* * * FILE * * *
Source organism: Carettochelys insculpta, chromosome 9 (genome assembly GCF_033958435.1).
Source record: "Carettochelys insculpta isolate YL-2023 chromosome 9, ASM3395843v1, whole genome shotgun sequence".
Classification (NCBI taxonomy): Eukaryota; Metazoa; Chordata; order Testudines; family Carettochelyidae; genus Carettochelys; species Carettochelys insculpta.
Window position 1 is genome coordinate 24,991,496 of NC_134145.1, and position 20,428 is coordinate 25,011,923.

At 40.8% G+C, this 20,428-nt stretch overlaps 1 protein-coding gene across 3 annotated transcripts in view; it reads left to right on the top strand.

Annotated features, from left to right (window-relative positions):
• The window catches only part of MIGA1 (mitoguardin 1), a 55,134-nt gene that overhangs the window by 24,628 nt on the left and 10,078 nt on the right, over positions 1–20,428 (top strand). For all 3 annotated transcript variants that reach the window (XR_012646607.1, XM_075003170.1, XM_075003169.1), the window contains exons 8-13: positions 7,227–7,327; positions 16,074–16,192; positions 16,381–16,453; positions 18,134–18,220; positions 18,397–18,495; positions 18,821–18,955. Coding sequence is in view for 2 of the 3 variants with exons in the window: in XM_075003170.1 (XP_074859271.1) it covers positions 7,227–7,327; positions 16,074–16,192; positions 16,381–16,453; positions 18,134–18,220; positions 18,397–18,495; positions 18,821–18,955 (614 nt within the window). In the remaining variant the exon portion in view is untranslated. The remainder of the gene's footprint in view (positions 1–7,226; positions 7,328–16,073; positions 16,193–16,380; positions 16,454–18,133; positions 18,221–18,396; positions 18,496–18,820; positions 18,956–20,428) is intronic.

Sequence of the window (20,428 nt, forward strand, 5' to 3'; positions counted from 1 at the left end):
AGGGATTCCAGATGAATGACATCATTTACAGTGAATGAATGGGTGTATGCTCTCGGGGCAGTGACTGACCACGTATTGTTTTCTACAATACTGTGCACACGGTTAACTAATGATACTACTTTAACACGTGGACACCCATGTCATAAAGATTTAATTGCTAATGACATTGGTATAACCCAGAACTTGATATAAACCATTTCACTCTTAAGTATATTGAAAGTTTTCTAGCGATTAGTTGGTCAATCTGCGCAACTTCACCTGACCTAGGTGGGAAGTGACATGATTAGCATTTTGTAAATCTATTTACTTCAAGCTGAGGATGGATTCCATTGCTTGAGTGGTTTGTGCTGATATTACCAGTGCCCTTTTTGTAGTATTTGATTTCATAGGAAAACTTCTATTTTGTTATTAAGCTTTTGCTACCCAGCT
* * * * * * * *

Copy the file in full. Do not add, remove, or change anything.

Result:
Source organism: Carettochelys insculpta, chromosome 9 (genome assembly GCF_033958435.1).
Source record: "Carettochelys insculpta isolate YL-2023 chromosome 9, ASM3395843v1, whole genome shotgun sequence".
Classification (NCBI taxonomy): Eukaryota; Metazoa; Chordata; order Testudines; family Carettochelyidae; genus Carettochelys; species Carettochelys insculpta.
Window position 1 is genome coordinate 24,991,496 of NC_134145.1, and position 20,428 is coordinate 25,011,923.

At 40.8% G+C, this 20,428-nt stretch overlaps 1 protein-coding gene across 3 annotated transcripts in view; it reads left to right on the top strand.

Annotated features, from left to right (window-relative positions):
• The window catches only part of MIGA1 (mitoguardin 1), a 55,134-nt gene that overhangs the window by 24,628 nt on the left and 10,078 nt on the right, over positions 1–20,428 (top strand). For all 3 annotated transcript variants that reach the window (XR_012646607.1, XM_075003170.1, XM_075003169.1), the window contains exons 8-13: positions 7,227–7,327; positions 16,074–16,192; positions 16,381–16,453; positions 18,134–18,220; positions 18,397–18,495; positions 18,821–18,955. Coding sequence is in view for 2 of the 3 variants with exons in the window: in XM_075003170.1 (XP_074859271.1) it covers positions 7,227–7,327; positions 16,074–16,192; positions 16,381–16,453; positions 18,134–18,220; positions 18,397–18,495; positions 18,821–18,955 (614 nt within the window). In the remaining variant the exon portion in view is untranslated. The remainder of the gene's footprint in view (positions 1–7,226; positions 7,328–16,073; positions 16,193–16,380; positions 16,454–18,133; positions 18,221–18,396; positions 18,496–18,820; positions 18,956–20,428) is intronic.

Sequence of the window (20,428 nt, forward strand, 5' to 3'; positions counted from 1 at the left end):
AGGGATTCCAGATGAATGACATCATTTACAGTGAATGAATGGGTGTATGCTCTCGGGGCAGTGACTGACCACGTATTGTTTTCTACAATACTGTGCACACGGTTAACTAATGATACTACTTTAACACGTGGACACCCATGTCATAAAGATTTAATTGCTAATGACATTGGTATAACCCAGAACTTGATATAAACCATTTCACTCTTAAGTATATTGAAAGTTTTCTAGCGATTAGTTGGTCAATCTGCGCAACTTCACCTGACCTAGGTGGGAAGTGACATGATTAGCATTTTGTAAATCTATTTACTTCAAGCTGAGGATGGATTCCATTGCTTGAGTGGTTTGTGCTGATATTACCAGTGCCCTTTTTGTAGTATTTGATTTCATAGGAAAACTTCTATTTTGTTATTAAGCTTTTGCTACCCAGCT